New York

Suzanne Joelson

Friedus/ Ordover

Suzanne Joelson directly engages the distinctive way of seeing central to the emerging pictorial sensibility of the ’80s. Poised at the critical junctures separating abstract from figurative and image from ground, her large canvases project sparkling impressions of a mysterious and ultimately sentient space. Under sustained scrutiny the brushy surfaces come to visual life, seem to shift and shake, reluctantly yielding the fragments of recognizable imagery they contain.

In Spot Lights, 1983, for example, an exciting cascade of pigment at the lower left reveals a panting dog. Its rendering is reminiscent of the sturdy, friendly canines, the “Spots,” that once populated illustrated children’s books. In the center of the painting a chain of round wheels like mechanical gears hangs down and overlaps part of the dog’s body; overlapping both dog and chain is the upside-down figure of a woman with outstretched arms, resembling the benign mothers of ’50s advertising. To the left is the bending figure of a man in uniform. In terms of its recognizable imagery, the painting is easier to read in black and white reproduction than in actuality.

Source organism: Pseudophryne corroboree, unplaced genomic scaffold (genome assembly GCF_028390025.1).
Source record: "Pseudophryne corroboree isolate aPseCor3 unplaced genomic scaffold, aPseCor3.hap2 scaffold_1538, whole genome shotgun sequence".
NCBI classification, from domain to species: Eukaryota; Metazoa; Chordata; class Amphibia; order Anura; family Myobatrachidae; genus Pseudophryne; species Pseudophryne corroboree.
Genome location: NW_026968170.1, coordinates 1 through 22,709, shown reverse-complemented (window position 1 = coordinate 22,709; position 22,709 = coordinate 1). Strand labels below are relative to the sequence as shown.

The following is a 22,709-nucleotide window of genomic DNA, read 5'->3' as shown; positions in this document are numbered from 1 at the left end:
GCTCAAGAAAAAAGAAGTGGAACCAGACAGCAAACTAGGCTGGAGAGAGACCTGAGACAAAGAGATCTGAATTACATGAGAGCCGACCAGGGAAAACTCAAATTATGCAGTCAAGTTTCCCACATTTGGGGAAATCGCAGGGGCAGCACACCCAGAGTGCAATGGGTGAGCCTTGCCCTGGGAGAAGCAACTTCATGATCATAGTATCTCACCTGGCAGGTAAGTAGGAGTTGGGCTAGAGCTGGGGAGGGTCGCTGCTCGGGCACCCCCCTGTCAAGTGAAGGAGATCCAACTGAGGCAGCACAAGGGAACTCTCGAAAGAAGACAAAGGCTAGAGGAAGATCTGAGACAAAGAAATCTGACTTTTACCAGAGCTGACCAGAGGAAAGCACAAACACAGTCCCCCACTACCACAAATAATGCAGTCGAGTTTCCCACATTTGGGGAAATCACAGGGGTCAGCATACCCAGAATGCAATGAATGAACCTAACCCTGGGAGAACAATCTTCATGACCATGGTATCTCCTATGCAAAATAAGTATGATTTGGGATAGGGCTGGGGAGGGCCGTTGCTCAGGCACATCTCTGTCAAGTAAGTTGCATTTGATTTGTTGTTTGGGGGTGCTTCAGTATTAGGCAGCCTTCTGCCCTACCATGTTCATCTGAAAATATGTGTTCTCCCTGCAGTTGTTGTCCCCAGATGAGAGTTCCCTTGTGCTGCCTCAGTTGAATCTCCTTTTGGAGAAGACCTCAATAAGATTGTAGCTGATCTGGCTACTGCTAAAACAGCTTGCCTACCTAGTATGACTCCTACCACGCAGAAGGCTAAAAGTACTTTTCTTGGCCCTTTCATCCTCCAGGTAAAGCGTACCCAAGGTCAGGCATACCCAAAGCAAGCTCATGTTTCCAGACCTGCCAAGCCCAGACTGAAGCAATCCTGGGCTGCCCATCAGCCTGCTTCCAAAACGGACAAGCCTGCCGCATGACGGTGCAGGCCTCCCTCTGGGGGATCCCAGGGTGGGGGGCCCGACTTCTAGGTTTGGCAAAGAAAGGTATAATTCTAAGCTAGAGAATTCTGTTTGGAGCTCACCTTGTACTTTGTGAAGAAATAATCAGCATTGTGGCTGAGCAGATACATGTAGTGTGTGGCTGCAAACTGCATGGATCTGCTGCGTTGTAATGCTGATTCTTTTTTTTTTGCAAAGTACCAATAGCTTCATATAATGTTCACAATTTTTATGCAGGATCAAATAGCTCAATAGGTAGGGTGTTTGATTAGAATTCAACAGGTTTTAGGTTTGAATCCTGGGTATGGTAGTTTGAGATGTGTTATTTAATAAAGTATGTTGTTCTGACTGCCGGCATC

Joelson’s poured and dripped paint and her shimmering palette deliberately confound the expectation of clear and specific boundaries between say, surface and space. Instead, the painting as illusionistic image and as object are fascinatingly confused. Like many artists today, Joelson leaves meaning open, as open as the dynamic compositional structures she uses to make her statements. What matters more is the focusing of attention on the processes of both cognition and feeling.

Ronny Cohen